December 2021 M T W T F S S 1 2 3 4 5 6 7 8 9 10 11 12 13 14 15 16 17 18 19 20 21 22 23 24 25 26 27 28 29 30 31
Blogs I Follow
This month, Google launched their first Google for Education newsletter. Here are some highlights:
Drive for Education, now with unlimited, free storage In a blog post yesterday we announced Drive for Education, which allows you to work without limits. Free to any school using Google Apps for Education, this upgrade will give you free, unlimited storage in Drive, and, later in the year, free archiving and e-discovery with Google Vault.
Big ideas are Made with Code The next generation of girl coders will change the world. Check out Made with Code to inspire young girls to turn their dreams into reality with these role models,events and resources.
No more papers… Looking for an easy way to send, organize, track and grade assignments?Classroom is a new, free tool in Google Apps for Education that helps teachers stay organized and improve communication with students.
15 ways to change the world Check out the winners of the Google Science Fair, including inspiring projects such as keeping the elderly safe, preventing cyber-bullying and helping the disabled communicate. Congratulations to the Grand Prize winners from Ireland!
Teacher’s Tools Don’t run out of time: Did you know that if you type “timer” into a Google search, you get a timer instantly? Update the time, go full screen, and voila! Show and tell: Make a class website or student digital portfolio in seconds — no coding required. Get started with this guide. Chrome Top 10: Going digital this year? Edudemic highlighted 10 free tools for the Chrome Browser ranging from class management with ClassDojo to video creation with GoAnimate. Calling all bookworms: Teaching Dracula? Romeo & Juliet? You’ll never have to hear “I left my book at home” again. Google Books lets students read and annotate digital books from any device. Explore the world’s cultural treasures with the Google Cultural Institute: World Wonders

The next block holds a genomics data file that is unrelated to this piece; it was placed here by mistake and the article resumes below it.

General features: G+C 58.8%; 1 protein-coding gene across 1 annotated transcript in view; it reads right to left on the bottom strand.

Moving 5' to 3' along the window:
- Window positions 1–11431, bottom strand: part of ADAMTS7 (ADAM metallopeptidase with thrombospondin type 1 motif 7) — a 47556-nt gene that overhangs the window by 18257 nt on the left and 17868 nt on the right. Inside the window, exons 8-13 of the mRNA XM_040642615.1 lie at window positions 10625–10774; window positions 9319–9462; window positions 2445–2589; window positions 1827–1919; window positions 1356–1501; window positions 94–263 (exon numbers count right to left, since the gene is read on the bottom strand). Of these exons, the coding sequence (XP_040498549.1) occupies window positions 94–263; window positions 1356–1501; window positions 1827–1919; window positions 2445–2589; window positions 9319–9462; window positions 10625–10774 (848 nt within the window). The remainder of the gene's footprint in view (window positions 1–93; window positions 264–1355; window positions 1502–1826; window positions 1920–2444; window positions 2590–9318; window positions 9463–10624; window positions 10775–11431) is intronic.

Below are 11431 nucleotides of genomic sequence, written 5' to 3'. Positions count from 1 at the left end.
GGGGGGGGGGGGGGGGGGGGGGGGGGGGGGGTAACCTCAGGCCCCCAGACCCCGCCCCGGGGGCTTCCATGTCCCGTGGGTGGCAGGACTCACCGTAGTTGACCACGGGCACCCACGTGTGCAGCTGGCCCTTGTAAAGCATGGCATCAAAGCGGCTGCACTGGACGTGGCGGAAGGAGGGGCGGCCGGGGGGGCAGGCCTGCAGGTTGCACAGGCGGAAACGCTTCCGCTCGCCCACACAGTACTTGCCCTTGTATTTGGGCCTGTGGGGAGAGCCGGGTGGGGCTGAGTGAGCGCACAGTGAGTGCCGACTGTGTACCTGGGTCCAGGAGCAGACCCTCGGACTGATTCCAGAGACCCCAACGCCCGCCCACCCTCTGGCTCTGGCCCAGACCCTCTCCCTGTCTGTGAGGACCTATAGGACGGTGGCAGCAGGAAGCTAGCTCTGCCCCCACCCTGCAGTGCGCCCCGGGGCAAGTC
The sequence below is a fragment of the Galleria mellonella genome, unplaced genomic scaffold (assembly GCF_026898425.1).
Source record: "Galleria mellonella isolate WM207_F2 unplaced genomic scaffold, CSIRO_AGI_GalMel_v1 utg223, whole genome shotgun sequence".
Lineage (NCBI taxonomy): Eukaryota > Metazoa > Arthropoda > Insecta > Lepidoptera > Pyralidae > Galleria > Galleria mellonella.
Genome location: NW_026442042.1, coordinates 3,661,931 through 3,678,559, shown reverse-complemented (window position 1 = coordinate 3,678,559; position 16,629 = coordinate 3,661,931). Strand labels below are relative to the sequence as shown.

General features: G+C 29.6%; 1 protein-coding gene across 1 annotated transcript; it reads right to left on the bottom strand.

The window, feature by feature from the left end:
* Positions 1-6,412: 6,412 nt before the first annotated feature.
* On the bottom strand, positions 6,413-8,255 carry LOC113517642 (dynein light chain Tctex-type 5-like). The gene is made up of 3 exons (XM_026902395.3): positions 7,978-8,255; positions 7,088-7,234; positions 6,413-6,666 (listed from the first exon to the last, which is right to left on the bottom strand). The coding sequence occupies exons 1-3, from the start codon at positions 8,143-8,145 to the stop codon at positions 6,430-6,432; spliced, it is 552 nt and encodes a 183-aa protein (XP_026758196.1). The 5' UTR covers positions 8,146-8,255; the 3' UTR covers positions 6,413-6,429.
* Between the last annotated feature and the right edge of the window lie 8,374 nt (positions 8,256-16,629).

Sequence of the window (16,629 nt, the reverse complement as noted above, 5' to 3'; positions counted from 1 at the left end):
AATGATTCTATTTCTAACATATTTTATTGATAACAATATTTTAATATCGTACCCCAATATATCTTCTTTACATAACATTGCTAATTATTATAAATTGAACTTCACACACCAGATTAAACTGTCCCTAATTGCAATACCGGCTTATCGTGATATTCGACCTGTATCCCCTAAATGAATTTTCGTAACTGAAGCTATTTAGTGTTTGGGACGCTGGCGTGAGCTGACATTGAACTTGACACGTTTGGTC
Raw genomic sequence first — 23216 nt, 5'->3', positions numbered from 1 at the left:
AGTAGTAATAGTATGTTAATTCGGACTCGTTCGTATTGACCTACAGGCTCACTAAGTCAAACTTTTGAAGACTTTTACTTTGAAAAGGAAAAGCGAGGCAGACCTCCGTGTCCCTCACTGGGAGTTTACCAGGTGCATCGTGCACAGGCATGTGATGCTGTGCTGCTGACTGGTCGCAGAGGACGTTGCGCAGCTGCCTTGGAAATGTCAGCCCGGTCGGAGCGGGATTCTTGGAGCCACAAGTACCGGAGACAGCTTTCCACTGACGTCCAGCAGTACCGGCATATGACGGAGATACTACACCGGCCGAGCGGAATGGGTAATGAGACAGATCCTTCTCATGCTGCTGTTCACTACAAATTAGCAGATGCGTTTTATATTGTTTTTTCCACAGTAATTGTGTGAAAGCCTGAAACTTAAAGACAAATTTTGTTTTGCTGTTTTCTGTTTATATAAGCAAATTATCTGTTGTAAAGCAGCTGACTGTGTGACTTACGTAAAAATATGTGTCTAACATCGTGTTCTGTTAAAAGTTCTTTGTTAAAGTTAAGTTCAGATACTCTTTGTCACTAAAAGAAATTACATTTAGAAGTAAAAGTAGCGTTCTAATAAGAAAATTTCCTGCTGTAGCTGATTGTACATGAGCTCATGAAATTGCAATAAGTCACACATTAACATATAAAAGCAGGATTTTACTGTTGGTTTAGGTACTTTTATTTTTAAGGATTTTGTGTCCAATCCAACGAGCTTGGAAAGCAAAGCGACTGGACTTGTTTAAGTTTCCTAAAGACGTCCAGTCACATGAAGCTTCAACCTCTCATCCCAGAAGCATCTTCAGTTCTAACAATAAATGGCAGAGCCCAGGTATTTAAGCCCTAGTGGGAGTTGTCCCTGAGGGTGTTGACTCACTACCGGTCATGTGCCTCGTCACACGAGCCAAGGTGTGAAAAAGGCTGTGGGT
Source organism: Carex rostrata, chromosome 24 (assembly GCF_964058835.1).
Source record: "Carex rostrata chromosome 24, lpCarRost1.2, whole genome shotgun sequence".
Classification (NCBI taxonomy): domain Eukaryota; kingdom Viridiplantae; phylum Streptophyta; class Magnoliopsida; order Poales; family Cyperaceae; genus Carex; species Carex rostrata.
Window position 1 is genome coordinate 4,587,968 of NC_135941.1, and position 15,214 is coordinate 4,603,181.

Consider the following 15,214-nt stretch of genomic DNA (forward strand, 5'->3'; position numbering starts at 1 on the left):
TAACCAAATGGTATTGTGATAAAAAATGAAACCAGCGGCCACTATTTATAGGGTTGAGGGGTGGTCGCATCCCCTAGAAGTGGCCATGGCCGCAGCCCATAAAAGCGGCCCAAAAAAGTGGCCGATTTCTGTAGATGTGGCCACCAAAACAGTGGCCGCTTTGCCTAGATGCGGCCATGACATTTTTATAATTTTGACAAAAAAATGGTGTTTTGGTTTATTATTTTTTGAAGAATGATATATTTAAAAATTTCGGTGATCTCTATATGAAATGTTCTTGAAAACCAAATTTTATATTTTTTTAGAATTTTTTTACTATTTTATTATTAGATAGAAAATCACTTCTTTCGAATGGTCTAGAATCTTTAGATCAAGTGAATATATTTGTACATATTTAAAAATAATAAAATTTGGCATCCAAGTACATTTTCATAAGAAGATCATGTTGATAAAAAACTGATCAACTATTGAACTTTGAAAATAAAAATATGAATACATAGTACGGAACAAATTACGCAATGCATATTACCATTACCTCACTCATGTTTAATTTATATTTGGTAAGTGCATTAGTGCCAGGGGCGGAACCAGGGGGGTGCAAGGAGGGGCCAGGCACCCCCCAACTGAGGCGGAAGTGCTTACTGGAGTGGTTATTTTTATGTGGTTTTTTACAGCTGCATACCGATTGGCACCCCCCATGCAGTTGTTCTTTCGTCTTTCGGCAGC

Take your students on a virtual field trip anywhere in the world, like theTaj Mahal in India.
Discover works of art from more than 300 museums and private collections. See every detail of Van Gogh’s famous Self Portrait.
Explore the stories behind significant moments in human history like South Africa’s first post-apartheid elections.
RECESS You deserve a break too. Try the Google A Day trivia question or challenge your students. P.S. Don’t forget to check out… The Spell-up Chrome Experiment Spell-up is a fun game to help students improve their English language skills. Students use the voice API tool to practice spelling and pronunciation. Challenge your students to set high scores.
- Sign up to get Google for Education Updates in your inbox.
Just saw this from Genius Bar re-tweet. Thorin Klosowski posted on lifehacker, The Secret Powers of Chrome’s Address Bar.
Check it out and see if you learn something new.
If you are moving a student from one section to another, prior to the schedule adjustment, teacher #1 should run a progress report for the student and send to teacher #2.
You should follow the same process if it is the same teacher for both sections. The grades are then manually entered from the progress report in the new section.
Check out this article from Peachpit. It is easy to transfer video and photo’s from one IOS device to another.
Below is a link to a post by A.J. Juliani, a blogger who is about to publish a book, Inquiry and Innovation in the Classroom: Using 20% Time, Genius Hour, and PBL to Drive Student Success.
I had written about the concept of 20% time this summer; a concept I believe we should implement at the high school.
Juliani’s latest post is about letting students fail and that high school is not about the grade, it is about learning. I know we all agree. Here is the article, The Art of Failing in School and Succeeding in Life
I stumbled upon this concept while reading Edutopia, Why “20% Time” is Good for Schools for some “flipping classroom” work. It brought me back to a Google visit I had a couple of years ago in Cambridge. I remember how powerful Stephen Vinter said “20% time” was to each and every person at Google. So why not implement it in our classroom?
What is Genius Hour? It is giving students time to explore their passions, their questions and their creativity. As I learned in June when many students came to me asking for their laptop as soon as possible, we already have many students who are pursuing their interests in their own time. But why not foster that inquiry in school?
Daniel Pink defines Genius Hour in the following way, “Each week, employees [students, in our case] can take a Genius Hour — 60 minutes to work on new ideas or master new skills.” (Pink 2011). (See Pink’s Ted Talk about motivation)
Here are some comments that educators who have tried it, made earlier this month. Follow this link to see the impact it can make on all student learning.
Here a couple of videos that inspired me to float this idea through this post.
- Follow Your Passion: Denise Krebs
- TMB Panyee FC short Film: TMB
- Rethinking Learning: MacArthur Foundation
- Why I Hate School but Love Education: Spoken Word
There are many resources out there to get you started. I thought this was a good time to begin thinking about the possibility of adding it to your classroom sometime this year. Let me know your thoughts.